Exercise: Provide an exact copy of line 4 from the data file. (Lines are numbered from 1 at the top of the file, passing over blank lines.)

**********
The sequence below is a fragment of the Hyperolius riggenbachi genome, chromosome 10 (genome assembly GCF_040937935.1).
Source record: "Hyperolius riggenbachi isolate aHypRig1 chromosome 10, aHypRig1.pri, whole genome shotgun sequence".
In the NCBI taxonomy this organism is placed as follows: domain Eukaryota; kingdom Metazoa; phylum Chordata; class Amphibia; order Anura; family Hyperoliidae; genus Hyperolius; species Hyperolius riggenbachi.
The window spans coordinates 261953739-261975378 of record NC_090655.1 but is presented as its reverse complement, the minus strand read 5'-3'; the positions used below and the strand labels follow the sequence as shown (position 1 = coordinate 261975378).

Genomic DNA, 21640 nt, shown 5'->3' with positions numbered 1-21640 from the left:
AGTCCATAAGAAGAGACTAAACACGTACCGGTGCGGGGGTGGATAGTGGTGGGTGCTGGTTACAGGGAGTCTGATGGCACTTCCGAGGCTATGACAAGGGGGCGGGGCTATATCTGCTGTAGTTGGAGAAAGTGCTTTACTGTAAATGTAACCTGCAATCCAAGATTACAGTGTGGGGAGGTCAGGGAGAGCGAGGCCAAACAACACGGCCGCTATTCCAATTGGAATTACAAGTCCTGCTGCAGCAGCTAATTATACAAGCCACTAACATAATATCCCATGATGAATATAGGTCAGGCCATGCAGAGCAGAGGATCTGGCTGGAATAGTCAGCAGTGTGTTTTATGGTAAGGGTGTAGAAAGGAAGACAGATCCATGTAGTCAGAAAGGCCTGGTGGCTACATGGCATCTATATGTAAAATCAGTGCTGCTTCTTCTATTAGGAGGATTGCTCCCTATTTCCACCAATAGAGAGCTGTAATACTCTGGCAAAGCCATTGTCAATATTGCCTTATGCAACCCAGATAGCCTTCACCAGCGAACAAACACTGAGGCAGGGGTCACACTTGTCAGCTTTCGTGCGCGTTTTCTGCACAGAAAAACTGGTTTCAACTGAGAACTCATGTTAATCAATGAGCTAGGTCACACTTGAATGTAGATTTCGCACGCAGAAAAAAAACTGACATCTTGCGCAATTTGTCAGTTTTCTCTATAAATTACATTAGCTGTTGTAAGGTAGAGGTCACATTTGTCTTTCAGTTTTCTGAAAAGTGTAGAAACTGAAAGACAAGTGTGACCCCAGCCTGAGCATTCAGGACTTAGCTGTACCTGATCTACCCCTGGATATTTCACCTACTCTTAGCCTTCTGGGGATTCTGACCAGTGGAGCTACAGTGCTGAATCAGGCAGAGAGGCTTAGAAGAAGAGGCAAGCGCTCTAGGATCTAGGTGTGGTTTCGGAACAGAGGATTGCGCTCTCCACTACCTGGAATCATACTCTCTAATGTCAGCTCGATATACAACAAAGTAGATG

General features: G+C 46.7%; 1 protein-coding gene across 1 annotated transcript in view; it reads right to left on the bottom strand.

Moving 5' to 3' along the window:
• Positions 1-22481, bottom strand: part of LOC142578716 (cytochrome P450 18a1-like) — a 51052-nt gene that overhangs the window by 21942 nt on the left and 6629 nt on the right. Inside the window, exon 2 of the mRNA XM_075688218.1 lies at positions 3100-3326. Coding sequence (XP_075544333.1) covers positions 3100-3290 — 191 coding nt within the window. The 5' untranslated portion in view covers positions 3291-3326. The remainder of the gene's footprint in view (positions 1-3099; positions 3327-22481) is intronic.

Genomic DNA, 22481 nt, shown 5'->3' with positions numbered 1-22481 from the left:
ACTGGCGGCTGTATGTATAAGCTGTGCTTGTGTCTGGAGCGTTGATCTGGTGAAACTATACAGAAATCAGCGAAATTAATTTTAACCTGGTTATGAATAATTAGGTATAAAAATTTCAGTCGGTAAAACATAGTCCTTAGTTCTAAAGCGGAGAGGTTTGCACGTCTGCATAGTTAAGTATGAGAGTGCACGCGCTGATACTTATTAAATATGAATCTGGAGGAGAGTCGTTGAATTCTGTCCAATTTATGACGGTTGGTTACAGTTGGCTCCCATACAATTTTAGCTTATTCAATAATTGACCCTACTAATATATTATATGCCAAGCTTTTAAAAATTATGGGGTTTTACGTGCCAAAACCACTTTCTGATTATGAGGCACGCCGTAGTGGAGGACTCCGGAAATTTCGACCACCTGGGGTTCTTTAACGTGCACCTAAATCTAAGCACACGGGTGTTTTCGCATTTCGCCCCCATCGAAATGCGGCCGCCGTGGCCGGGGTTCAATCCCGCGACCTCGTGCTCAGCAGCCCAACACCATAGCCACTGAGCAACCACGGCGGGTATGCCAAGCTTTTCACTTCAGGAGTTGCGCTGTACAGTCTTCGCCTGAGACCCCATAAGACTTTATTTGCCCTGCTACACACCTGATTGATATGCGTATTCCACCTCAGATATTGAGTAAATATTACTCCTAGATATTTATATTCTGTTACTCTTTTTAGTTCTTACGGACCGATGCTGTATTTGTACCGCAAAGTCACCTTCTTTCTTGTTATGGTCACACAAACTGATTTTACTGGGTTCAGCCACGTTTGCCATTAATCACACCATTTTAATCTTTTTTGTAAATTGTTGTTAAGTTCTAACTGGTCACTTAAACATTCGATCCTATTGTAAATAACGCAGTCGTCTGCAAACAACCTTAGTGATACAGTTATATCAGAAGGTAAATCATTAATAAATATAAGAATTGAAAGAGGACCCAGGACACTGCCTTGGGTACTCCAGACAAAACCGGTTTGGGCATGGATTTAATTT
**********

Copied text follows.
The window spans coordinates 261953739-261975378 of record NC_090655.1 but is presented as its reverse complement, the minus strand read 5'-3'; the positions used below and the strand labels follow the sequence as shown (position 1 = coordinate 261975378).